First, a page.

From Korea’s first mass-produced car, the Pony, through black and white TVs to the humanoid robot Hubo, an exhibit recently offered a special opportunity to have a glance at modern Korean history: the development and achievements in science and technology made over the past 70 years, ever since independence from Japanese colonization.
The Korea Science & Creativity Festival was held from July 28 to August 2 at the Kintex convention center in Gyeonggi –do Province. Its theme was the, “New leaps forward made in science and technology, over the past 70 years since independence.” At the exhibit, a range of 70 achievements made in science and technology was on display.
The exhibit was composed of two parts: the 70 scientific achievements, and “the future and creation.” The 70 scientific achievements included the Hyundai Pony, in 1975 the first Korean vehicle to be mass-produced, black and white televisions, and the commercialization of code division multiple access (CDMA) technology that helped Korea become a stronghold in the development of mobile communication devices. As for achievements since 2000, the exhibit showed off the Naro rocket, Korea’s first-ever produced space rocket, and the humanoid robot Hubo.
The second part of the exhibit, the “future and creation,” offered visitors a chance to have a first-hand experience of advanced scientific technologies through robots, space and virtual reality. The themes of the galleries included disaster response robots, unmanned aerial vehicles and drones, smart devices, 5G-based commercialized products, the Internet of Things (IoT) and behavior pattern recognition robots.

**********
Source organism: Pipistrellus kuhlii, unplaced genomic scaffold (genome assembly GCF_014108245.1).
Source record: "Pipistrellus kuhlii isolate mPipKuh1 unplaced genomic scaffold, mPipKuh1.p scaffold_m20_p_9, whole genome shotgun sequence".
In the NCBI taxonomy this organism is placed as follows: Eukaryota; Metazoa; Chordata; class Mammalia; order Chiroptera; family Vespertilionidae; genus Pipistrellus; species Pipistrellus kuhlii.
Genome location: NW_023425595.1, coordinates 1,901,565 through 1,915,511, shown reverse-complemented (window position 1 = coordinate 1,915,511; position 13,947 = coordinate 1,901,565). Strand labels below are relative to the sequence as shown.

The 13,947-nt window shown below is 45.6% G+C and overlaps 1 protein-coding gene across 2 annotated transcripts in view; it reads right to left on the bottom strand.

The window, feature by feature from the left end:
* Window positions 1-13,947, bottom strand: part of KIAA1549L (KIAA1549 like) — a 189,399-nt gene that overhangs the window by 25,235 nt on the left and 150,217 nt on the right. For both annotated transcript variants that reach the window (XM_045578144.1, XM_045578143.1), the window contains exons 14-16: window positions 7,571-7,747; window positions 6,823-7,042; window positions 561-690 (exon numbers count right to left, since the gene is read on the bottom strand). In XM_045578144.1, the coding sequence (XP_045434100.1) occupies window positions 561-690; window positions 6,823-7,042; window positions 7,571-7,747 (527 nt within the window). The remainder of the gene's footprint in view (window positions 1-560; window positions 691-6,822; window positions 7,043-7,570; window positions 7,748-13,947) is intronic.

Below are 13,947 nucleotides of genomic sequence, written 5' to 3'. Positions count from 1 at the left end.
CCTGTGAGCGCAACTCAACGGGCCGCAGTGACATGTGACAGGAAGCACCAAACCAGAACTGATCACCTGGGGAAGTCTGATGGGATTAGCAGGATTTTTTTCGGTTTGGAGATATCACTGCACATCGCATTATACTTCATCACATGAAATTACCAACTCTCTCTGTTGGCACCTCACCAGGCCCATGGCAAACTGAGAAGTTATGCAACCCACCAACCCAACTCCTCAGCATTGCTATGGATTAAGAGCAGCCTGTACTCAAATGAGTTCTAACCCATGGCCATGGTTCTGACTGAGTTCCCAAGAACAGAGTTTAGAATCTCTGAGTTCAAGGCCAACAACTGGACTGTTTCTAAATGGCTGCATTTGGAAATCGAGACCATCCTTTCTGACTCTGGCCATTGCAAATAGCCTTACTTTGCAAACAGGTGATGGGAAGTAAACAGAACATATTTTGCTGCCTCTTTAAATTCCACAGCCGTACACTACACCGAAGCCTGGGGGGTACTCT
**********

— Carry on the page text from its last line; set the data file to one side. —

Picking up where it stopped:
Prime Minister Hwang Kyo-ahn said during the opening ceremony on July 28 that, “The 70 achievements in science and technology show Korea’s history of industrialization. The key to achieving the government’s vision for a creative economy lies in the development of science and technology.”
During the opening ceremony, participants declared their four so-called “visions of establishing Korea as a country of science and creativity.” They were: “Creative Korea,” where individuals can realize their ideas; “Korea, a country of dynamism,” where the creative industries can bloom; “Korea, a happy country,” where people can enjoy a high quality of life; and, finally, “Korea, a country that leads the world by solving issues of humankind,” where Korea would lead the way in solving problems such as global warming and epidemic diseases.
By Yoon Sojung
Korea.net Staff Writer
Photos: Ministry of Science, ICT and Future Planning, Prime Minister’s Office